All Adjective
46,484 examples (0.04 sec)
  • First we hold an intense interest in our own well-being.
  • The highest-speed runs are usually fairly short, but they can be quite intense.
  • He gave himself up to intense production, and a succession of works soon appeared.
  • More intense systems form over land than over water.
  • He seems to have felt his age's life in its intensest form. Cited from Musical Portraits, by Paul Rosenfeld
  • The feeling was so close to extreme danger, and the fear was so intense.
  • When we have loved to the intensest point we have done our best with each other. Cited from First and Last Things, by H. G. Wells
  • There had been a lot of intense activity in five years.
  • Today, the competition for water resources is much more intense.
  • During shooting she fell sick many times due to the intense emotional effort required.
  • This protects the plant from growth during winter when intense cold may damage it.
  • Your address reached us just as a great moral conflict was coming to its intensest point. Cited from The Atlantic Monthly, Vol. 11, No. 63, January, 1863, by Various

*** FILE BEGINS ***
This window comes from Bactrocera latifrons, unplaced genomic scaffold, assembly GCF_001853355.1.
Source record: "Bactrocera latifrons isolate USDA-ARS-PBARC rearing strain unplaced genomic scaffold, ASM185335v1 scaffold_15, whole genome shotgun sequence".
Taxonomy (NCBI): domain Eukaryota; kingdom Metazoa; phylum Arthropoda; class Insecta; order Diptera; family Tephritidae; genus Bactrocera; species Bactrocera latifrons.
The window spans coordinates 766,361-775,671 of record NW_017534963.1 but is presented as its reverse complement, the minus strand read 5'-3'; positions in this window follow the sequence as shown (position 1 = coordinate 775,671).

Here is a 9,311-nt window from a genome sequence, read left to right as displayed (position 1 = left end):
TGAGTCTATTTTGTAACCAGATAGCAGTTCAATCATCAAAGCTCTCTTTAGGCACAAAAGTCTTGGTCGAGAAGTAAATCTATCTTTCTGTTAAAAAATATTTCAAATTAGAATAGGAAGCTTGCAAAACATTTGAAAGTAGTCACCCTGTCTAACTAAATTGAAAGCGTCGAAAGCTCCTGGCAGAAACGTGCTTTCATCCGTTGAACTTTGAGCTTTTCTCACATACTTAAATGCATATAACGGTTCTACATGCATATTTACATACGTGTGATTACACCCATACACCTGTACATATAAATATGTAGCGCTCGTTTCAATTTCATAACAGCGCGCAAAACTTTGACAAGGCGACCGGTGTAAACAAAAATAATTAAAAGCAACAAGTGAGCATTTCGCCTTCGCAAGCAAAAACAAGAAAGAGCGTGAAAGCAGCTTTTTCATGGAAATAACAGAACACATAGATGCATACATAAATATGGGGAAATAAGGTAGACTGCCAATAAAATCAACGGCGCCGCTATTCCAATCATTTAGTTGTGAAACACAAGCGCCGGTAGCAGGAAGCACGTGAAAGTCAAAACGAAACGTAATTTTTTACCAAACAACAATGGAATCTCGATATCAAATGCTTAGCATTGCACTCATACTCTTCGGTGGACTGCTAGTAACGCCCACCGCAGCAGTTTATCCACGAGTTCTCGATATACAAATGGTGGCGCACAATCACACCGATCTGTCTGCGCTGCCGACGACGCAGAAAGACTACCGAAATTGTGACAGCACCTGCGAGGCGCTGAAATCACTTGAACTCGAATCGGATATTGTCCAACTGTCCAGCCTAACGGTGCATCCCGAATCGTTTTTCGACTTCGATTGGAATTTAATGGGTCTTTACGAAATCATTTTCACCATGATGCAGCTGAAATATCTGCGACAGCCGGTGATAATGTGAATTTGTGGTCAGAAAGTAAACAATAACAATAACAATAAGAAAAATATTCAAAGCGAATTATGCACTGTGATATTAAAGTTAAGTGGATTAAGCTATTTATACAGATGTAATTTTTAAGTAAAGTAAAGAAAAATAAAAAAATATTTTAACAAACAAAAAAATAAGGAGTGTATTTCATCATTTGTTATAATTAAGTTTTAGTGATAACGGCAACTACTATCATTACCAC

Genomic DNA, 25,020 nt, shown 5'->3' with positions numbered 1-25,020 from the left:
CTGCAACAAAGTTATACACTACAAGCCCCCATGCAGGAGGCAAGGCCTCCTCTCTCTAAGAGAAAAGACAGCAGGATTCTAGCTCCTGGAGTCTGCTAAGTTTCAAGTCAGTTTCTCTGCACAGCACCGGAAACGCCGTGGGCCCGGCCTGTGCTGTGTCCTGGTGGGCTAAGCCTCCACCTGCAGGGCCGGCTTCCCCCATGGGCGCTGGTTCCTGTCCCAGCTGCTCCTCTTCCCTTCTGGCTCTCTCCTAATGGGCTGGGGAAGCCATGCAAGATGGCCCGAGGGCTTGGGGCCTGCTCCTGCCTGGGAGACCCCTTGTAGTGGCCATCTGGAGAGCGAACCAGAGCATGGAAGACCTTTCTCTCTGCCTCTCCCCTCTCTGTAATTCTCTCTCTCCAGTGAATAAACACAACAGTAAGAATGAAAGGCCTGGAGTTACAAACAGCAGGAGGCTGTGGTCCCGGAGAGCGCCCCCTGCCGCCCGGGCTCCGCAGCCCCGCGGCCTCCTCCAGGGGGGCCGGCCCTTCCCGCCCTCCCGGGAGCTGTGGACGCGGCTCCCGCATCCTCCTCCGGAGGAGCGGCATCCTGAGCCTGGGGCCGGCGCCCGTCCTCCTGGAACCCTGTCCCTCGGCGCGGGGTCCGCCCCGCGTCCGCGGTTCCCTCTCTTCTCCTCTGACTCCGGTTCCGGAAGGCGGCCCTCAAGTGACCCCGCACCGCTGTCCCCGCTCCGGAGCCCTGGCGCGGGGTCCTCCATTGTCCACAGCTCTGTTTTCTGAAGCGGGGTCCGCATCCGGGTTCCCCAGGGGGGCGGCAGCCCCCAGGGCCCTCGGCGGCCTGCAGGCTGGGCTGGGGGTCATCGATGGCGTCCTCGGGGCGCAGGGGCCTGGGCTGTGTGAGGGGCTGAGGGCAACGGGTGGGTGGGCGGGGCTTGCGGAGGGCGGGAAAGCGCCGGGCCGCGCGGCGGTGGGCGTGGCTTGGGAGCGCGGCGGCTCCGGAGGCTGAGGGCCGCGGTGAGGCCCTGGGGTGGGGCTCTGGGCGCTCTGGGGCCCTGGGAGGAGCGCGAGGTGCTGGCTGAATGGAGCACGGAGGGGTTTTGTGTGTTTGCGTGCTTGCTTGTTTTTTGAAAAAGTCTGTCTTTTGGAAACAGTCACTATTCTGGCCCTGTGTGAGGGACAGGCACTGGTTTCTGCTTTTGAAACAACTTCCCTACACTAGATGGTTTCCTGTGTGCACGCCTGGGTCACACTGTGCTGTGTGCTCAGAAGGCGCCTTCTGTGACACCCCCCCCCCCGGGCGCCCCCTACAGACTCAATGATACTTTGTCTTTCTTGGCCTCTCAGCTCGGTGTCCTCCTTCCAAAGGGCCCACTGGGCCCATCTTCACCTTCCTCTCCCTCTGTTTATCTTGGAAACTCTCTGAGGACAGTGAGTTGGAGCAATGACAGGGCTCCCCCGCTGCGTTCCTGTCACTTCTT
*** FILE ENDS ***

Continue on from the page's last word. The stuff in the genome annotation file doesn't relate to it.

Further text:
• It's really intense because I have to get a lot done in short periods.
  • The student briefly became a focus of intense national attention.
  • However, some of them can be very intense.
  • Although these results turned out to be false, it sparked off intense interest around the world.
  • This began an intense time, up until his death, of major accomplishments.
  • They are not very intense at white light, but they can be very bright at particular atomic lines.
  • The fighting within the town had become extremely intense, becoming a door to door battle of survival.
  • The struggle between the two companies is still intense.
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Meaning of intense

  • adjective Possessing or displaying a distinctive feature to a heightened degree
    intense heat, intense anxiety, intense desire, intense emotion, the skunk's intense acrid odor, intense pain, enemy fire was intense